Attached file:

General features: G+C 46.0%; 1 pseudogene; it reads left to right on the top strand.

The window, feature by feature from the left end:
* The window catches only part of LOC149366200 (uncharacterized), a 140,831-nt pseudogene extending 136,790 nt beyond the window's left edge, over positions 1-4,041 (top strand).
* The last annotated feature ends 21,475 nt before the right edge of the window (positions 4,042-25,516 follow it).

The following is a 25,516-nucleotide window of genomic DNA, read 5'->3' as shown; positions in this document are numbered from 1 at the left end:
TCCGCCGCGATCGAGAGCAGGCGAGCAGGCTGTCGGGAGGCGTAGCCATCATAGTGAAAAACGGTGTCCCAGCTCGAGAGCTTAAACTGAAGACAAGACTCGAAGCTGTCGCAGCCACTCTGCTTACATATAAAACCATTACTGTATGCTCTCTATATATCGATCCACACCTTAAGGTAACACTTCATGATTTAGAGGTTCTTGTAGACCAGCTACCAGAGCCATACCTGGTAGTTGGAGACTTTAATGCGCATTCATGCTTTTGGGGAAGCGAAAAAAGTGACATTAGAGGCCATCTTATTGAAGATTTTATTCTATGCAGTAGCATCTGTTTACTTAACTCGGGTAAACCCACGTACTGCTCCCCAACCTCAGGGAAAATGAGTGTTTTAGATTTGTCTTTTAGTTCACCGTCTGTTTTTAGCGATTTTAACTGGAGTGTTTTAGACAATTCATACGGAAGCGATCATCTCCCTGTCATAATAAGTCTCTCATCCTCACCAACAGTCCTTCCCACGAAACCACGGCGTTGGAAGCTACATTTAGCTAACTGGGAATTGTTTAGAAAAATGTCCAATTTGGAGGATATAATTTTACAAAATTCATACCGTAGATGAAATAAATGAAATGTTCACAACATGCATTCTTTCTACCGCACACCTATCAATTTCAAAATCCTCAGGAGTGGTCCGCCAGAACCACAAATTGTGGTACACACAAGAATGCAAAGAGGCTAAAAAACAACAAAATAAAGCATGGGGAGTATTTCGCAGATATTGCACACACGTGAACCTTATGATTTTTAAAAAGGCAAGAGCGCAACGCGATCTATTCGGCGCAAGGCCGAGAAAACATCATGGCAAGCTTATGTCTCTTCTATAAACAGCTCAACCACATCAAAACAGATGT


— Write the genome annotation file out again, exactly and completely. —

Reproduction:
General features: G+C 46.0%; 1 pseudogene; it reads left to right on the top strand.

The window, feature by feature from the left end:
* The window catches only part of LOC149366200 (uncharacterized), a 140,831-nt pseudogene extending 136,790 nt beyond the window's left edge, over positions 1-4,041 (top strand).
* The last annotated feature ends 21,475 nt before the right edge of the window (positions 4,042-25,516 follow it).

The following is a 25,516-nucleotide window of genomic DNA, read 5'->3' as shown; positions in this document are numbered from 1 at the left end:
TCCGCCGCGATCGAGAGCAGGCGAGCAGGCTGTCGGGAGGCGTAGCCATCATAGTGAAAAACGGTGTCCCAGCTCGAGAGCTTAAACTGAAGACAAGACTCGAAGCTGTCGCAGCCACTCTGCTTACATATAAAACCATTACTGTATGCTCTCTATATATCGATCCACACCTTAAGGTAACACTTCATGATTTAGAGGTTCTTGTAGACCAGCTACCAGAGCCATACCTGGTAGTTGGAGACTTTAATGCGCATTCATGCTTTTGGGGAAGCGAAAAAAGTGACATTAGAGGCCATCTTATTGAAGATTTTATTCTATGCAGTAGCATCTGTTTACTTAACTCGGGTAAACCCACGTACTGCTCCCCAACCTCAGGGAAAATGAGTGTTTTAGATTTGTCTTTTAGTTCACCGTCTGTTTTTAGCGATTTTAACTGGAGTGTTTTAGACAATTCATACGGAAGCGATCATCTCCCTGTCATAATAAGTCTCTCATCCTCACCAACAGTCCTTCCCACGAAACCACGGCGTTGGAAGCTACATTTAGCTAACTGGGAATTGTTTAGAAAAATGTCCAATTTGGAGGATATAATTTTACAAAATTCATACCGTAGATGAAATAAATGAAATGTTCACAACATGCATTCTTTCTACCGCACACCTATCAATTTCAAAATCCTCAGGAGTGGTCCGCCAGAACCACAAATTGTGGTACACACAAGAATGCAAAGAGGCTAAAAAACAACAAAATAAAGCATGGGGAGTATTTCGCAGATATTGCACACACGTGAACCTTATGATTTTTAAAAAGGCAAGAGCGCAACGCGATCTATTCGGCGCAAGGCCGAGAAAACATCATGGCAAGCTTATGTCTCTTCTATAAACAGCTCAACCACATCAAAACAGATGT